New York cannot be stopped! If the first day this monster-turned-city had me a bit scared, today, with all the respect it deserves, I feel I’m losing the fear I had towards it. Every place is amazing, every person is a character and every subway station is an underworld completely unknown to me. Yes, I’ve been on subways before, of course, like everyone else: but this subway, with its 8000 lines and the different aspects each one has is to me, hallucinatory. I’m accustomed to the subway in my city, subtle and tidy, small and prudish. In New York’s subway, people work concentrated on their computers, Latin-sounding bands play their music (and receive money only from Latinos), some eat and some sleep… it’s universal.
For today I had planned taking two urban tours. I’ve never taken tours before and my only experience with them was when I was working in Chile’s National Fine Arts Museum, where I had to guide on a few of them. I always felt that I didn’t have enough talent to take them on as a guide, and today my feeling all became clear. Peter Laskowich, the guide, is a real master. He managed to keep around twenty people following him almost jogging through Grand Central Neighborhood in rainy weather. Even though I didn’t understand everything he said, I surely passed through the emotional states he wanted us to go through: I became highly emotional, traveled to Woody Allen’s films among others (I couldn’t help getting out a few times), and began to fall in love with Manhattan, a place I sincerely thought wouldn’t move me. Behind that monster there’s a soul, a spirit, beauty in every corner, in every horizontal and vertical view. This city’s built for each and every one of its inhabitants: it’s tidy and respectful, and not only with people and animals, but also with itself. Peter had a phrase for it, “color, line, texture and style”; Manhattan is built under this idea, respect towards itself, its own environment, its past and the great geniuses that began to lift skyscrapers in an articulated and perfect form, the sidewalks, the streets and the neighbors next door. The new buildings did not waste their time being overly creative or by having an extravagant architecture: they kept on to the what was there (related to Peter’s phrase) and used it as a base for a unique urban structure, where every gesture of madness is subtle and smart.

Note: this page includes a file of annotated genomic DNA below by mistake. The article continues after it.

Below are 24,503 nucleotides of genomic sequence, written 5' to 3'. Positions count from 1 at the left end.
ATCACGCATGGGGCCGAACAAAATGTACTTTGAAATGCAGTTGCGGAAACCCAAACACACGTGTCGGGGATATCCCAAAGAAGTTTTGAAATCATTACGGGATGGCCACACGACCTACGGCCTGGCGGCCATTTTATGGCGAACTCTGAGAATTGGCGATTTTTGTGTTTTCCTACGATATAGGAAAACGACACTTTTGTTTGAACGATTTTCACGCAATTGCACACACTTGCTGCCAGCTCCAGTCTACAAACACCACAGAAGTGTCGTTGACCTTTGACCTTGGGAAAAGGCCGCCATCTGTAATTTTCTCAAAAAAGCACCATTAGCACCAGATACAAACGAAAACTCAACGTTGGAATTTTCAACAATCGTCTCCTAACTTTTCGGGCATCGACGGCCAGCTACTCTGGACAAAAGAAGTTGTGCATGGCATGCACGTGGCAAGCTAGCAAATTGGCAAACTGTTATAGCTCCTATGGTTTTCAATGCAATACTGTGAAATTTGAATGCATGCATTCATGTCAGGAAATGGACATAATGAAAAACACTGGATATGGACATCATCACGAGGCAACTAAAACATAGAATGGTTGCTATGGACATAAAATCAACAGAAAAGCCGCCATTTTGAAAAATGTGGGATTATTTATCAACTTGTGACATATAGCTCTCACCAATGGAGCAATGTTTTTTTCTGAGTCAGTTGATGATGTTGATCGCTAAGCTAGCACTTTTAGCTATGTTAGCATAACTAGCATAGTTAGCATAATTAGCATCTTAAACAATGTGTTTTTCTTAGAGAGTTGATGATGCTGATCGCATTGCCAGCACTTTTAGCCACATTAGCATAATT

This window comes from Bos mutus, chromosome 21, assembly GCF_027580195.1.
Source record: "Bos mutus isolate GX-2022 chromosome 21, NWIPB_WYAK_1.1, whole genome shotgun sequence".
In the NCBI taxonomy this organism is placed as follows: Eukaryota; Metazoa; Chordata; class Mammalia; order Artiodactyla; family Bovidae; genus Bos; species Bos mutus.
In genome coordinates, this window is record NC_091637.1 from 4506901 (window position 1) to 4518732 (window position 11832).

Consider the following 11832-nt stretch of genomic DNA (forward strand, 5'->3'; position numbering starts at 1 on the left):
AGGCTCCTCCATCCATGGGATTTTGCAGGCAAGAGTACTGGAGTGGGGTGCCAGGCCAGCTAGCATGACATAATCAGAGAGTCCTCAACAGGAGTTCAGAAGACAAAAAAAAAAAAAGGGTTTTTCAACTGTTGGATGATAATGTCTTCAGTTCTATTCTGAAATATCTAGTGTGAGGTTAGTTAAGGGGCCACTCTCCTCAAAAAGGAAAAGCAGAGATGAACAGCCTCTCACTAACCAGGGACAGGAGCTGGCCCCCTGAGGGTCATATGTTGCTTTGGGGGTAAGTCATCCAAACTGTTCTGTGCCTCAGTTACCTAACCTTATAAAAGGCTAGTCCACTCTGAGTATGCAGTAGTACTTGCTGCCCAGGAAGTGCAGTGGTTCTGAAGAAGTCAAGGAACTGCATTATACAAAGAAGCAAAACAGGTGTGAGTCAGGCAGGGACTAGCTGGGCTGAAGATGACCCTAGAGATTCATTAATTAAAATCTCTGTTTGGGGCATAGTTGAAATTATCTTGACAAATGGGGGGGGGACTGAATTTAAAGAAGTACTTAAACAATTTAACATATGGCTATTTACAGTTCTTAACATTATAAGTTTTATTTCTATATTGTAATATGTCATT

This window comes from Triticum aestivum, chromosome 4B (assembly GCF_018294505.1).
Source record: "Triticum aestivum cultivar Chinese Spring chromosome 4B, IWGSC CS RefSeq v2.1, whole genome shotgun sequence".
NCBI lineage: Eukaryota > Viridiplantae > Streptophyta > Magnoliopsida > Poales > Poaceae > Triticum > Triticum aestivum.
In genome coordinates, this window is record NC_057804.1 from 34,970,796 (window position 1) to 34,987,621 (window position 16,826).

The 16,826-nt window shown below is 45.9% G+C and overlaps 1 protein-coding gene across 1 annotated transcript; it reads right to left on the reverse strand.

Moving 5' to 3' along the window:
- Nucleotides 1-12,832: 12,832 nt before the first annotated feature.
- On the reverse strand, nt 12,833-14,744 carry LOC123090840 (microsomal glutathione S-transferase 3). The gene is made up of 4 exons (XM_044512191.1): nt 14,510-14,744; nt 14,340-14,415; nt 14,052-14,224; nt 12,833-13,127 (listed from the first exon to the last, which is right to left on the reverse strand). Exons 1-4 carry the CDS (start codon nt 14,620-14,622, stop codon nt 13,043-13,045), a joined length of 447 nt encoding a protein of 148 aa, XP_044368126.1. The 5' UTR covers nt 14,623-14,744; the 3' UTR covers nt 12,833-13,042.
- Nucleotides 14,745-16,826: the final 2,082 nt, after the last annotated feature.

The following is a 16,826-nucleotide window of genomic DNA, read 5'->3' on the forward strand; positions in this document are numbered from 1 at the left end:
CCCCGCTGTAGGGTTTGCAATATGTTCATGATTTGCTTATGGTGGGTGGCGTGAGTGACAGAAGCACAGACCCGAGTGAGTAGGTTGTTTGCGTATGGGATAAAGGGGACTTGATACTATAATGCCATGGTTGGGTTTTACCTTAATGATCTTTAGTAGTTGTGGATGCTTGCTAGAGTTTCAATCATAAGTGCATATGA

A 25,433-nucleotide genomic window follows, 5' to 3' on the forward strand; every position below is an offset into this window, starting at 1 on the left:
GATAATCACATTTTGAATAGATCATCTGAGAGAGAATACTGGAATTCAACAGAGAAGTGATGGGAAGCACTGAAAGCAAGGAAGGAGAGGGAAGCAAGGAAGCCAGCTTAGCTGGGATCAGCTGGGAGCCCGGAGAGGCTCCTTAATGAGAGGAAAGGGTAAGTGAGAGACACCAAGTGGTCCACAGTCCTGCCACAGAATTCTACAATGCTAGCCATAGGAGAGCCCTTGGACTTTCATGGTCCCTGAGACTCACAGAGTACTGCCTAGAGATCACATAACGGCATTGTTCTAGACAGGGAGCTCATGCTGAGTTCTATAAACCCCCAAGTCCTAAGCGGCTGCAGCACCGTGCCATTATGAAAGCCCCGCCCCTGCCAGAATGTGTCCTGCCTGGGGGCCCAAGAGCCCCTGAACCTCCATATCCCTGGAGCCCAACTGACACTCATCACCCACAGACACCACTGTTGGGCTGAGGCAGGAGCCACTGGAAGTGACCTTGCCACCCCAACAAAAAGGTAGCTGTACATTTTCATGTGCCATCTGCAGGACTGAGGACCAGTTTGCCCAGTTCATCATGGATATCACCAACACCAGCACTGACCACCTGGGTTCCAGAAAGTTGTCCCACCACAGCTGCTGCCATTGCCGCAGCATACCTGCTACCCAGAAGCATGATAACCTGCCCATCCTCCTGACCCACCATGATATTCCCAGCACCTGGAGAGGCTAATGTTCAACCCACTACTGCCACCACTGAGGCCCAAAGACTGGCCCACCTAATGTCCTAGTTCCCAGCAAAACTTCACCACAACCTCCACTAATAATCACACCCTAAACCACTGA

Afterwards I began my own tour, for Mr. Laskowich was not there anymore, and it was time to try to find out where I was standing. I began walking under intuition, going ahead then going back a few blocks until I found to street numbers that crossed and seemed familiar. I then asked a man that works in a kiosk (who looked clearly Latin American) where I had to go: East of West? (with my hands, of course). He pointed towards the right way, and I began to walk through 42nd with 1st until 12th: my destination, Circle Line Tour. I of course passed by Times Square before getting there, obtaining a 200 kilometer smile. I want to go back when it stops raining (though for a New Yorker this rain must be just a drizzle for their May flowers), so I can get the typical photo everyone who’s come to New York has in their living room. Why wouldn’t I?